Maryville - This half-mile dirt track near Knoxville hosted 12 Grand National races. Richard entered 10 of them, and he won 6 of the races he entered - including the final GN race there in 1971. My uncle who introduced me to racing in 1974 and told me I had to pull for Ol' Blue if I expected him to take me to races met the King at both Kingsport and Maryville.
Chattanooga - Boyd's Speedway is still around today as a local bullring. It hosted two Grand National races - one each in 1962 and 1964. The King won the pole for both races, but he didn't win either of them. I almost overlooked this trophy sitting on the top shelf of one of the cabinets. I'm guessing its for one of his pole wins; however, I'm not certain for which year.
West Virginia - Petty won three of the four races he entered at what used to be known as West Virginia International Speedway and now known as Ona Speedway. His third win was in the final Grand National race there: the 1971 West Virginia 500.
Fonda, NY - Historical revisions by NASCAR's media staff, ignorance by self-centered TV race 'analysts' and lazy media coverage lead many folks to believe NASCAR raced just in the south before R.J. Reynolds started its Cup sponsorship and that growth in northern and western markets only happen the last two or three decades. The truth is NASCAR ran plenty of races in northern cities such as Toronto, Islip/Long Island, Chicago, Bridgehampton NY, Oxford ME, and Fonda NY. The Grand National cars raced three times at Fonda. The King won the pole for the first two races, and he won the race at the last two of them. This trophy is from either his win in 1967 or 1968.
I spotted a trophy for one of Richard's wins at Islip, NY. However, I simply could not get my camera to take the ideal shot. Auto-focus, a tough angle, and flash glare all worked against me on it. (Click here for a blog entry I wrote about Islip in June 2010.)
Trenton NJ - I took these shots for my buddy, fellow Petty devotee and Schaefer Ring of Honor member (Trenton chapter) Brian '200WINZ' Hauck. They are from Petty's pole and race wins in the 1967 Northern 300 at Trenton Speedway. Here is the trophy for the pole win (stored right behind the 1970 Schaefer 300 trophy):
And here are the twins for the race win - one is for the winning driver and the other is for the winning car owner. Of course, the King took home both pieces of hardware since he co-owned the joint back home in Level Cross.
So I found the winning trophies for the 1967 and 1970 Trenton races. I was not successful in finding the winning trophy from 1971. Was it there? Perhaps. But I tried to carefully look in each case searching for novel wins such as that one.
Asheville-Weaverville - I know very little about this track in Weaverville, NC. For several years, the marquis event was the Western North Carolina 500. As a tribute to deceased driver Fireball Roberts, the track ran a second event a few years named the Fireball 300. This trophy is from Richard's win in the 1967 edition.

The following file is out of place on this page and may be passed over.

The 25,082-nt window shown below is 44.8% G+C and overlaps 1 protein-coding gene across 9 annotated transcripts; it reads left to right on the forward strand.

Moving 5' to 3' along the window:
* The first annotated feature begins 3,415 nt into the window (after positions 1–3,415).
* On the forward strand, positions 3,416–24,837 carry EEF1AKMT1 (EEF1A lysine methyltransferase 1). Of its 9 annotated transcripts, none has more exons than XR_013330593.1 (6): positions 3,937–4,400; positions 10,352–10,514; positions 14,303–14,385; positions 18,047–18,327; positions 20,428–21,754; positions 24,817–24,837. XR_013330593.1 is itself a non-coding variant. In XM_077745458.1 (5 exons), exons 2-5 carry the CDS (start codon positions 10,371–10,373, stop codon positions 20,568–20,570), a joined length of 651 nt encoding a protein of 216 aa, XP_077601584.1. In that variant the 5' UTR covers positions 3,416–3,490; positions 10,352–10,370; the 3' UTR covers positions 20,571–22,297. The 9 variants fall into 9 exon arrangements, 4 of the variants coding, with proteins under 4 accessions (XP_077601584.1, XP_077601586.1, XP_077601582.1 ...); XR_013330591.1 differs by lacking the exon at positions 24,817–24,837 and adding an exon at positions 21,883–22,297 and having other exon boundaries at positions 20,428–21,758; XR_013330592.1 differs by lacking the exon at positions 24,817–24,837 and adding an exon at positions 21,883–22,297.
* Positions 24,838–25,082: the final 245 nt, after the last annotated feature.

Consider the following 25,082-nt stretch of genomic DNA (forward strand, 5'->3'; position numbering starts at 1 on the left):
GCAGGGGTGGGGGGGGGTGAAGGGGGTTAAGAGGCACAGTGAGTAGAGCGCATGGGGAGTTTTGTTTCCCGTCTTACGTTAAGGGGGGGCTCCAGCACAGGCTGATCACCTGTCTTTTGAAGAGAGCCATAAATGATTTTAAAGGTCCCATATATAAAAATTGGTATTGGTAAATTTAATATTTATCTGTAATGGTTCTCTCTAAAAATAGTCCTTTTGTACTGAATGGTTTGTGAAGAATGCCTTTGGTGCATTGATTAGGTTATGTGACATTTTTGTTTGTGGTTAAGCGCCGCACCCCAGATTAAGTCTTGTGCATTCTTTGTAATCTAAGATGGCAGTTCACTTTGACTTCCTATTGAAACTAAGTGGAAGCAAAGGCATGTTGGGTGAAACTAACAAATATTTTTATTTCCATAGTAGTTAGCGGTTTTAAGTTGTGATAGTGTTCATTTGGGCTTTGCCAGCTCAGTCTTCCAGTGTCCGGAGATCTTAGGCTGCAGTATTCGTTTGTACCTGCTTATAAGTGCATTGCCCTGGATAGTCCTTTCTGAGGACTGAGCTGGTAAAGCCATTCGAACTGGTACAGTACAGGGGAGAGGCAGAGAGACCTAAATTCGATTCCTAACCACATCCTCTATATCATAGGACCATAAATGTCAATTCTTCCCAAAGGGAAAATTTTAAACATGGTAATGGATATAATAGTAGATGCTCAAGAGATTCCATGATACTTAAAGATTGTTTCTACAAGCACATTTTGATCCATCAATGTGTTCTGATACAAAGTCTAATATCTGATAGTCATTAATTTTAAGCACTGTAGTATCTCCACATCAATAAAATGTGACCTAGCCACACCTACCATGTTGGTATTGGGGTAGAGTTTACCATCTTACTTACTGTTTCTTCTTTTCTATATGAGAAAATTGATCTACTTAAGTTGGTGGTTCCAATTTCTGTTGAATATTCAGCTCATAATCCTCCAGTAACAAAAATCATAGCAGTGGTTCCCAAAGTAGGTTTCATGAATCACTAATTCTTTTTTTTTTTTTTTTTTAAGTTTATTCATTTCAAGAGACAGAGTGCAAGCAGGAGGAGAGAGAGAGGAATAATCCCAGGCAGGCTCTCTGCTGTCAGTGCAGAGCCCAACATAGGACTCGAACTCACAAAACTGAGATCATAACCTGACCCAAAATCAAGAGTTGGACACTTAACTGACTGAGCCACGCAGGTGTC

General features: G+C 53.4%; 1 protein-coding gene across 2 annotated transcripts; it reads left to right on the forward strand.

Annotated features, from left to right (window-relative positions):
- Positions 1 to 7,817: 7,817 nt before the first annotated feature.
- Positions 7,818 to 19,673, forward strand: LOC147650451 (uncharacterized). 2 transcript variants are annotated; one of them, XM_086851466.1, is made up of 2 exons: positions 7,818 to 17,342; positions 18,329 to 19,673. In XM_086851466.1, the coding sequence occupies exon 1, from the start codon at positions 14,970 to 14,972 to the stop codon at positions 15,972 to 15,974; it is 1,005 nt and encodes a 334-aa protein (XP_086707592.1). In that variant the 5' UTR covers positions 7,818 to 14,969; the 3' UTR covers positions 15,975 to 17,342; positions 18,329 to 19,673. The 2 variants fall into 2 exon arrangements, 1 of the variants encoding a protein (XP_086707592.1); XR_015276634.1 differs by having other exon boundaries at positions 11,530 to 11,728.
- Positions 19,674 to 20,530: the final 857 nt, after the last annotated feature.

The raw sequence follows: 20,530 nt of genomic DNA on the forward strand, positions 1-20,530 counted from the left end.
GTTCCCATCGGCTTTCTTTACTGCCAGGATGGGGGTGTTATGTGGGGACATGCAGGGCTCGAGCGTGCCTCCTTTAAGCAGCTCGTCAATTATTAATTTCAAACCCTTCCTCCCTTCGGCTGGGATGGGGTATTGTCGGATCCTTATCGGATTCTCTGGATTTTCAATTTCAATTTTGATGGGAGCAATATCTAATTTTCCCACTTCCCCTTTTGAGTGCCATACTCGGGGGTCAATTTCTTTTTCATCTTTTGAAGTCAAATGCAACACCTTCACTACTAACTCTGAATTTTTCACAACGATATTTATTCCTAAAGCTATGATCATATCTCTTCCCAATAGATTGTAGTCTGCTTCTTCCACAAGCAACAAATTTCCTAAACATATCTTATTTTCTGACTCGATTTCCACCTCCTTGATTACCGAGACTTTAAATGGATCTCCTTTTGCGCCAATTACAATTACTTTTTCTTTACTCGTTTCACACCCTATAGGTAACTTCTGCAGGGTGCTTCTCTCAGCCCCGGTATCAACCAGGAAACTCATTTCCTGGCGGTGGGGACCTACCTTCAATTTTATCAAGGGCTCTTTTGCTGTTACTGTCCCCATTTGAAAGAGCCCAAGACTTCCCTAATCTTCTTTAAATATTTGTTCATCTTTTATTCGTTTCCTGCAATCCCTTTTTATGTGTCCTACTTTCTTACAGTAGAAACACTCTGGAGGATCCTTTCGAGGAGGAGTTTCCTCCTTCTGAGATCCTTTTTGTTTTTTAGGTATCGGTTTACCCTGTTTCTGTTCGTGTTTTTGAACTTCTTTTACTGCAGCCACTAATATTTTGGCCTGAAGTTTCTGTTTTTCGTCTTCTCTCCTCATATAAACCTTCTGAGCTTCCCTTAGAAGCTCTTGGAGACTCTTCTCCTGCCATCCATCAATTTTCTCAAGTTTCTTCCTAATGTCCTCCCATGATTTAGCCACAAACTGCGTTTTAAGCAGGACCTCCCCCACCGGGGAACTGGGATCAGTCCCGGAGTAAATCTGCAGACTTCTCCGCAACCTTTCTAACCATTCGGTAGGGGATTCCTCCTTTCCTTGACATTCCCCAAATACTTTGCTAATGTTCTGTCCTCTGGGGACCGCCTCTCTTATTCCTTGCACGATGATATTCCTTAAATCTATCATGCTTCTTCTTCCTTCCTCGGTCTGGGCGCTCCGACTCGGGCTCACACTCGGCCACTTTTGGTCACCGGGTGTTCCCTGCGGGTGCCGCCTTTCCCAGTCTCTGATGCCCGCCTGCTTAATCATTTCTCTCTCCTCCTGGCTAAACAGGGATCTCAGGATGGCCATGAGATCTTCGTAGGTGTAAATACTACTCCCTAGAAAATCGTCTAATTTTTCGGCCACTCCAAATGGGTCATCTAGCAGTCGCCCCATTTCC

Riverside - The twisting road course outside of Los Angeles was a staple of the Grand National / Winston Cup Series from the early 1960s until its demise in the late 1980s. I thought this was one of the more unique trophies I saw. Richard won this one for the Falstaff 400 in June 1970 driving his Plymouth Superbird.
As seen in this video clip, Richard was also given a larger, more traditional trophy for the win; however, I didn't see it in the cases.
Here is a better view of the other trophy I didn't find.
Source: crabber1967's Photobucket site
Darlington - The Lady in Black is still with us unlike some of these other tracks; however, the once legendary Southern 500 is no more - at least not on its traditional Labor Day weekend. Richard consistently raced well at Darlington; however, he only had three career wins to show for all his efforts: wins in 1964 and 1967 in the Rebel 400 and the 1967 Southern 500.
The 1967 Rebel 400 win was a career milestone win as it was Richard's 55th win. The win broke a tie he had with his father. As a result, Richard became (and remains) NASCAR's winningest Grand National/Cup driver. Look closely at this picture, and you'll spot the trophy on the hood of the car.
One thing I found interesting about the trophy is the Marlboro sponsorship. Just four years later, R.J. Reynolds' Winston cigs would become the title sponsor of the series, and competing cigarette brands would no longer sponsor tracks, races or drivers.
Pocono - Because I started sliding towards existing tracks with Darlington, I'll close with one more unique one - but again an existing track. When NASCAR left Trenton Speedway in 1971, promoters looked for a new market to continue coverage in the area. Pocono was determined to be the answer. Its inaugural race was in 1974. Sure enough, the King christened its opening with a victory.
Again - note the plate for the winning drive was never engraved.
I'll next include some photos of trophies from wins at tracks that remain on the Cup schedule - and with a reason why I saw fit to shoot them.